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Posted by Nicholas on November 19, 2002 03:57:51 UTC

"All we really "know" is that the redshifting of that very old light, WAS apparently non-linear with distance at the time it was emitted"

The redshifting has always been non-linear with distance. It's only approximately linear if you look out to small distances (Hubble's Law). It's the same reason the Earth appears flat on human scales.

"If that is not so now in the comparative observation of closer sources, then the Expansion is slowing down!!"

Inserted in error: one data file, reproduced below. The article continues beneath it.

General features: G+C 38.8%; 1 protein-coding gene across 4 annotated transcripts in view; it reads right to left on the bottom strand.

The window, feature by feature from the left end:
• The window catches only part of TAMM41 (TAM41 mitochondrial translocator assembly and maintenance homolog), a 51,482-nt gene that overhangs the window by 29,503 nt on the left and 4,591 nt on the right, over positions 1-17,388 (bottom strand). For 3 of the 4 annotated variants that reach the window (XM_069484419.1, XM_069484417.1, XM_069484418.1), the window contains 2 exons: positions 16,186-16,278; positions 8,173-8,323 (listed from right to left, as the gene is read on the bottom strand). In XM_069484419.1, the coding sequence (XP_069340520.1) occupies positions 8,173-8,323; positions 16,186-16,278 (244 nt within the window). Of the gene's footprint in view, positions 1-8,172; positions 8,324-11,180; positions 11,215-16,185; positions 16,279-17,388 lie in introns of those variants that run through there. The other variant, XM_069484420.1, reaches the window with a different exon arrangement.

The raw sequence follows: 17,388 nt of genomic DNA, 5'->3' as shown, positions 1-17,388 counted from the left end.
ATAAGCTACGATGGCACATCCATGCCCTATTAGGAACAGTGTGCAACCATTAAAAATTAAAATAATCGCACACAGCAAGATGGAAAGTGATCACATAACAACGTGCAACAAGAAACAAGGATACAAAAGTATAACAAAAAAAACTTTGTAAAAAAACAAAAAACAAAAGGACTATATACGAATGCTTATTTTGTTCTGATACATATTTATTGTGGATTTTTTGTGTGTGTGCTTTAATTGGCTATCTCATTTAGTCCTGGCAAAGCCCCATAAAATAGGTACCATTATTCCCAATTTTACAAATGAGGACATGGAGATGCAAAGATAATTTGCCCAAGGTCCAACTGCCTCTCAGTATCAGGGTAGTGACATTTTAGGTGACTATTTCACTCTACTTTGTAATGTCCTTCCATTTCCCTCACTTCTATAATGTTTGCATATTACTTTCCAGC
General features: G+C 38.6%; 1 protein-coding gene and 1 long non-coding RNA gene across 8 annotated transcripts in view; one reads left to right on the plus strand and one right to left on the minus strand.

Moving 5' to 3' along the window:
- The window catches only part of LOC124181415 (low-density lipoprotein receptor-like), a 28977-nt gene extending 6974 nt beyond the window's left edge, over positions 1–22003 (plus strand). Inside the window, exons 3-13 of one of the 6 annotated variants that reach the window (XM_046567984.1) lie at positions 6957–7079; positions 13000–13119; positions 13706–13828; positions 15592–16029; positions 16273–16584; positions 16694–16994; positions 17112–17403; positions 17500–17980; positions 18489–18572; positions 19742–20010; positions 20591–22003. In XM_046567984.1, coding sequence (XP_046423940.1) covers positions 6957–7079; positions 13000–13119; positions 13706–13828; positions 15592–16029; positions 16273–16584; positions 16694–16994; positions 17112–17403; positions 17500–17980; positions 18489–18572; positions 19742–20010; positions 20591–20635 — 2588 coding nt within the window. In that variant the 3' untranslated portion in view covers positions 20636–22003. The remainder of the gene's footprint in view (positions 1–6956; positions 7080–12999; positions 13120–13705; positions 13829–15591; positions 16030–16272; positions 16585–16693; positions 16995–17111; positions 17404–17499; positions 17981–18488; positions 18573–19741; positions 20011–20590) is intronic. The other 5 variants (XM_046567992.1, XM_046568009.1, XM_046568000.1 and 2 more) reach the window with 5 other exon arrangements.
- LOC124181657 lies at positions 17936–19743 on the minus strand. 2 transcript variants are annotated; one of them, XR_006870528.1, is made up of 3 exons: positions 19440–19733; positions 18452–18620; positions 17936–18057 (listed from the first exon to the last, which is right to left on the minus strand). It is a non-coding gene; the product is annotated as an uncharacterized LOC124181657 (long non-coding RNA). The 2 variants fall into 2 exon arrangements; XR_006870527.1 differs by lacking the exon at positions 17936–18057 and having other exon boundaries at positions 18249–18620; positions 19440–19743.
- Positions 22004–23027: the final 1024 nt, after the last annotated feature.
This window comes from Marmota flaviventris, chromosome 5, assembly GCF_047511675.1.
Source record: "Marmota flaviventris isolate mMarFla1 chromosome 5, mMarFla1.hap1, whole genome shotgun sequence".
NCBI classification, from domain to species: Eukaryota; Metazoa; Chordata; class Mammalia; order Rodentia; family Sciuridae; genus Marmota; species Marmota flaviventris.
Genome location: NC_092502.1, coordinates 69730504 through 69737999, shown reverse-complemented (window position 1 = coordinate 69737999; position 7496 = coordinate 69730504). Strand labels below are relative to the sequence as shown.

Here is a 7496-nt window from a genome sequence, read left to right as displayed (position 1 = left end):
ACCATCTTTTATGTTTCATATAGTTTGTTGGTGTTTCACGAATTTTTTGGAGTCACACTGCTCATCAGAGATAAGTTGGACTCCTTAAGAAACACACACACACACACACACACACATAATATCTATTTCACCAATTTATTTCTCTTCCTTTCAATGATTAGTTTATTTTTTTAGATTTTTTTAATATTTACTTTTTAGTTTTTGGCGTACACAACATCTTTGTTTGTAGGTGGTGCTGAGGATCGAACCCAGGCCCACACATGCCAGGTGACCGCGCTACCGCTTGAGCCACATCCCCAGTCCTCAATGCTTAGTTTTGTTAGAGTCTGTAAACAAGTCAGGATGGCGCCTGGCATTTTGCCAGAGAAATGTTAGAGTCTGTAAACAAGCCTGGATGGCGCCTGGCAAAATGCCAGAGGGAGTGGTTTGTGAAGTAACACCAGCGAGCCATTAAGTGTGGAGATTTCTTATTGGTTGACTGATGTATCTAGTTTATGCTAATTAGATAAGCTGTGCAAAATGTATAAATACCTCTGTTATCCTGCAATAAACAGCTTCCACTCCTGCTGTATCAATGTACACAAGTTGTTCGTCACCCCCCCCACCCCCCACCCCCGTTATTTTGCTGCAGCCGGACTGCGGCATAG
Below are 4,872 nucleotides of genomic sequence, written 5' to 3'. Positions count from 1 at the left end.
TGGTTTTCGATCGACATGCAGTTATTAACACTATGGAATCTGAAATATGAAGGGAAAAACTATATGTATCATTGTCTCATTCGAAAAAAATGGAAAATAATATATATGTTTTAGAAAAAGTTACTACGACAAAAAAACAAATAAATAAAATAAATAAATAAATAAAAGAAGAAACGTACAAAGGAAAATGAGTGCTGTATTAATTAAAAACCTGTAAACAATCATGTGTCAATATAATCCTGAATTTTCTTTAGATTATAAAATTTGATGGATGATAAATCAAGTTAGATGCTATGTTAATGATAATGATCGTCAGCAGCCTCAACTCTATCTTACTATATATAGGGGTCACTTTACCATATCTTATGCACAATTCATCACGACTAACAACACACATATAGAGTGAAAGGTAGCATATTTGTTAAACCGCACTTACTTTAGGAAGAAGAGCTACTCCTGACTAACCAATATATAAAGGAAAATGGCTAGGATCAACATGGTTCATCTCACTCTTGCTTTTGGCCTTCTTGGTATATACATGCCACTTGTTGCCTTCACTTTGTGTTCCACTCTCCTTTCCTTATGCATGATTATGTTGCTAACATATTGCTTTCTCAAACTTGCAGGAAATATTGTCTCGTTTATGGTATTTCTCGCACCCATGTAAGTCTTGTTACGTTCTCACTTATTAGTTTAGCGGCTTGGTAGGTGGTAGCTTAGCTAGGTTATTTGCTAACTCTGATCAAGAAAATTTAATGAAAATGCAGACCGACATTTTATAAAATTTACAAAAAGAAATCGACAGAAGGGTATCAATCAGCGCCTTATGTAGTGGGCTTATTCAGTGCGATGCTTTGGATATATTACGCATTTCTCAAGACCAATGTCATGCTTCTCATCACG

Actually, current observations show that it's speeding up. If the distance increases more quickly with redshift than Hubble's linear relation, you have acceleration. If the distance increases less quickly than Hubble's relation, you have deceleration. The first case is what is observed.

"Does this not follow what we would expect from the transition of Inflation to Expansion?"

The Inflationary Epoch is theorized to be at much earlier times than we are observing. Thus, the universe must have slowed down after inflation and then sped up again later (around our time). Who knows, maybe it has been oscillating back and forth.

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